Airbus is hoping to close the year on a positive note for its troubled ultralarge A380 aircraft programme, possibly concluding 2006 with over twenty additional orders. The airframer signed a deal signed today with Australia's Qantas Airways converting eight of its 12 options, a day after Singapore Airlines signed a follow-on deal for nine of the type.

However, at a ceremony to mark the SIA order conversions, Airbus chief executive Louis Gallois says he expects the airframer to secure additional orders for the recently-certificated A380 from existing customers for the ultra-large type.

Qantas announced in October that it planned to convert eight of the 12 options it held on the A380 into firm orders and the purchase agreement was formally signed in Sydney today at a ceremony attended by the airline’s chief executive Geoff Dixon and Gallois.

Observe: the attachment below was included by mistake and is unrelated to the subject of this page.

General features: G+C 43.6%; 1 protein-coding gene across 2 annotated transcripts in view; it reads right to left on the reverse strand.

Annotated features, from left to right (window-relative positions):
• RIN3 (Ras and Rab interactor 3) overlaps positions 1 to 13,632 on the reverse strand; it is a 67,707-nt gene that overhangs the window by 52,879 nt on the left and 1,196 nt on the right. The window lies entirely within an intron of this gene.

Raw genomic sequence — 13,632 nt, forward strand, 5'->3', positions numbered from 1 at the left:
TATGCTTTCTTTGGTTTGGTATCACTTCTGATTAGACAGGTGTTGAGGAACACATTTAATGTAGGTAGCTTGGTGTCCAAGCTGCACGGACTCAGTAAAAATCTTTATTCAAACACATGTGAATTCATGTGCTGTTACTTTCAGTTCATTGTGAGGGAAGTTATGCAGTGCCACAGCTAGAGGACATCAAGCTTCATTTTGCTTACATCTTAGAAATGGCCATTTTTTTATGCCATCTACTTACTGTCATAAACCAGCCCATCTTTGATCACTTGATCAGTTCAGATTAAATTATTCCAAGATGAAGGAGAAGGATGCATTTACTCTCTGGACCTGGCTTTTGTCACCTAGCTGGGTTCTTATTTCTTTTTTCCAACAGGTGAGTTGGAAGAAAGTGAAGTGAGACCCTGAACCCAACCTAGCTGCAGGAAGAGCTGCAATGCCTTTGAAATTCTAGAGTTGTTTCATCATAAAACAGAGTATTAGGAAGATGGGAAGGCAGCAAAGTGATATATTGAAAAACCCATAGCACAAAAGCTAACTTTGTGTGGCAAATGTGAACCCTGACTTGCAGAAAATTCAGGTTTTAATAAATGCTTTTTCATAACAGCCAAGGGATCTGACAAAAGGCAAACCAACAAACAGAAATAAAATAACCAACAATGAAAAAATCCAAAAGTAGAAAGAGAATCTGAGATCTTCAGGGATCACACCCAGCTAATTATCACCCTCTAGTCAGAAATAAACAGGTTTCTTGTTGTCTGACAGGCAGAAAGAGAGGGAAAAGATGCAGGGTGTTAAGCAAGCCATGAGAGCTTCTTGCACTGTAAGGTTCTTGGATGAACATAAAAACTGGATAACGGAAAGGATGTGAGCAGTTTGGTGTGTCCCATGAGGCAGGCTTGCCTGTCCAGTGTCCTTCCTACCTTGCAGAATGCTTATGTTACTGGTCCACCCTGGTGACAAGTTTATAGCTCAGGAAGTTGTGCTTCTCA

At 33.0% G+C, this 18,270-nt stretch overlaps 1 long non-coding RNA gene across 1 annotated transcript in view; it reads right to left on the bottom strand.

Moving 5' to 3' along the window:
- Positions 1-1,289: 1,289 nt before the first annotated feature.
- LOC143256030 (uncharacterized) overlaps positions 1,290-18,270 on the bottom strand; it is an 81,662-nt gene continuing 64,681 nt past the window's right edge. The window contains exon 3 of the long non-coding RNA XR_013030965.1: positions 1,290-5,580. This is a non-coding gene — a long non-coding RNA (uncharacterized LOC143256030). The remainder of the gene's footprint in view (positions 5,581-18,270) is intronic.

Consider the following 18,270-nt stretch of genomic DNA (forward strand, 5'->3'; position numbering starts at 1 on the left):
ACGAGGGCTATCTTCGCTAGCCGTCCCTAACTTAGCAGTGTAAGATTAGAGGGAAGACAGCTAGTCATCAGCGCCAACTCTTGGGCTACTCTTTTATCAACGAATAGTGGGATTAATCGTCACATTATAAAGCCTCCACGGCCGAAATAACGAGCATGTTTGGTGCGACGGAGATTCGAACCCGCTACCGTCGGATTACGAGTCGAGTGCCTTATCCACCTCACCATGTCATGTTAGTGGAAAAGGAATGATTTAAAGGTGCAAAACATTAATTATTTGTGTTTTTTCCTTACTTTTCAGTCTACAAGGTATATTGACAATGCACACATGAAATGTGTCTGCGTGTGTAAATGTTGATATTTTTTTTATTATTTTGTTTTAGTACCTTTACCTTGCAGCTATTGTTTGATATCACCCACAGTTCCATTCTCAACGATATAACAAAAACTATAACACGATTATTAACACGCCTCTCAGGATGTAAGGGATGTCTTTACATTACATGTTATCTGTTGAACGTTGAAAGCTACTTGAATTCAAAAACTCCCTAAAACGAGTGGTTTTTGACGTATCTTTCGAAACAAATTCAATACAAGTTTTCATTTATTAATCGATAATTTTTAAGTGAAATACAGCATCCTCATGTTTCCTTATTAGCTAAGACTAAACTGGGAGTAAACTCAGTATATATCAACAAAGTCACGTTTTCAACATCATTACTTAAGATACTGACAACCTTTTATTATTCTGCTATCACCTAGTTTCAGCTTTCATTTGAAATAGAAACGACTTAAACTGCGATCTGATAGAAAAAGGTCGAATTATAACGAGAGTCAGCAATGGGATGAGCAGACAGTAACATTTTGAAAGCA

The Oneworld alliance carrier placed an initial order for 12 Rolls-Royce Trent 900-powered A380s in 2000 and now has 20 on firm order.

As with other early customers, deliveries of Qantas’s A380s are badly delayed and its first is now due to arrive in August 2008 rather than the second half of 2006 as originally planned. Deliveries, including of the additional aircraft just ordered, will continue through 2015.

Yesterday Singapore Airlines signed a follow-on deal of its own lifting its firm A380 orders to 19 from 10.

At the singapore ceremony Gallois said: “You will have in the near future other good news [regarding A380 orders]…from existing customers for the A380.” At the time of speaking, Qantas's plans were already known, so it is unclear to which customer he was referring.

He declined to elaborate, although Lufthansa and Thai Airways International, which both have A380s on order, are seen as potential follow-on customers. Lufthansa recently placed a launch order for the passenger version of Boeing’s 747-8.